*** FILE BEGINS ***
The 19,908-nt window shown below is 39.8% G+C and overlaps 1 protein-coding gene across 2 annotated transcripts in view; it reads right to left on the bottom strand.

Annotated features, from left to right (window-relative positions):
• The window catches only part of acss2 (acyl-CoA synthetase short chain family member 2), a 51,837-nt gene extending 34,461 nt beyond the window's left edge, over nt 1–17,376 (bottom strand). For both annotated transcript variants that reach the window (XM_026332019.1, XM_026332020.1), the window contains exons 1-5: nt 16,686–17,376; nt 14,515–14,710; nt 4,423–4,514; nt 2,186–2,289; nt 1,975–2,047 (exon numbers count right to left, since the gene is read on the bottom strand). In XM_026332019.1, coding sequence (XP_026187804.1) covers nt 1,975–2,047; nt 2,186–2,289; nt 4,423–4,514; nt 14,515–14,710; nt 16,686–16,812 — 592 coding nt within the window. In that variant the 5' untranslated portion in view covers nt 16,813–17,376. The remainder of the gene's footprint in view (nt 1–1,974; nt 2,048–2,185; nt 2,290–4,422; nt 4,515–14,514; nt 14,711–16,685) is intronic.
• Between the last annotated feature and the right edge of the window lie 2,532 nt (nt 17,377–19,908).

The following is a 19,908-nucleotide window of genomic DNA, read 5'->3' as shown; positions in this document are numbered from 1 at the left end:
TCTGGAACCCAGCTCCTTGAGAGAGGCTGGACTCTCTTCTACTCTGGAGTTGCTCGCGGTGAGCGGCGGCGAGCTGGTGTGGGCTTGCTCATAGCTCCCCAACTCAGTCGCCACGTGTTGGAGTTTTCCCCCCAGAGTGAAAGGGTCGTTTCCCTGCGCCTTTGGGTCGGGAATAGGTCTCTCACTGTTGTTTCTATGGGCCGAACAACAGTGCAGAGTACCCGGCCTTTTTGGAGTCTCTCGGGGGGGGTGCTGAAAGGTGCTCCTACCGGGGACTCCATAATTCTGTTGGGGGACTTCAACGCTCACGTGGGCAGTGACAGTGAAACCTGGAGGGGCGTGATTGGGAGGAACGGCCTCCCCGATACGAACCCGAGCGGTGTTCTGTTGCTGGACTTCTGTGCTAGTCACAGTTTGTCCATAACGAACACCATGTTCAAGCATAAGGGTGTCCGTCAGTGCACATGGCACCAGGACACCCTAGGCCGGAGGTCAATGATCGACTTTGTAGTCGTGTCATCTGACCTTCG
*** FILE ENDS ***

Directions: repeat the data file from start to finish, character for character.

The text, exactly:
The 19,908-nt window shown below is 39.8% G+C and overlaps 1 protein-coding gene across 2 annotated transcripts in view; it reads right to left on the bottom strand.

Annotated features, from left to right (window-relative positions):
• The window catches only part of acss2 (acyl-CoA synthetase short chain family member 2), a 51,837-nt gene extending 34,461 nt beyond the window's left edge, over nt 1–17,376 (bottom strand). For both annotated transcript variants that reach the window (XM_026332019.1, XM_026332020.1), the window contains exons 1-5: nt 16,686–17,376; nt 14,515–14,710; nt 4,423–4,514; nt 2,186–2,289; nt 1,975–2,047 (exon numbers count right to left, since the gene is read on the bottom strand). In XM_026332019.1, coding sequence (XP_026187804.1) covers nt 1,975–2,047; nt 2,186–2,289; nt 4,423–4,514; nt 14,515–14,710; nt 16,686–16,812 — 592 coding nt within the window. In that variant the 5' untranslated portion in view covers nt 16,813–17,376. The remainder of the gene's footprint in view (nt 1–1,974; nt 2,048–2,185; nt 2,290–4,422; nt 4,515–14,514; nt 14,711–16,685) is intronic.
• Between the last annotated feature and the right edge of the window lie 2,532 nt (nt 17,377–19,908).

The following is a 19,908-nucleotide window of genomic DNA, read 5'->3' as shown; positions in this document are numbered from 1 at the left end:
TCTGGAACCCAGCTCCTTGAGAGAGGCTGGACTCTCTTCTACTCTGGAGTTGCTCGCGGTGAGCGGCGGCGAGCTGGTGTGGGCTTGCTCATAGCTCCCCAACTCAGTCGCCACGTGTTGGAGTTTTCCCCCCAGAGTGAAAGGGTCGTTTCCCTGCGCCTTTGGGTCGGGAATAGGTCTCTCACTGTTGTTTCTATGGGCCGAACAACAGTGCAGAGTACCCGGCCTTTTTGGAGTCTCTCGGGGGGGGTGCTGAAAGGTGCTCCTACCGGGGACTCCATAATTCTGTTGGGGGACTTCAACGCTCACGTGGGCAGTGACAGTGAAACCTGGAGGGGCGTGATTGGGAGGAACGGCCTCCCCGATACGAACCCGAGCGGTGTTCTGTTGCTGGACTTCTGTGCTAGTCACAGTTTGTCCATAACGAACACCATGTTCAAGCATAAGGGTGTCCGTCAGTGCACATGGCACCAGGACACCCTAGGCCGGAGGTCAATGATCGACTTTGTAGTCGTGTCATCTGACCTTCG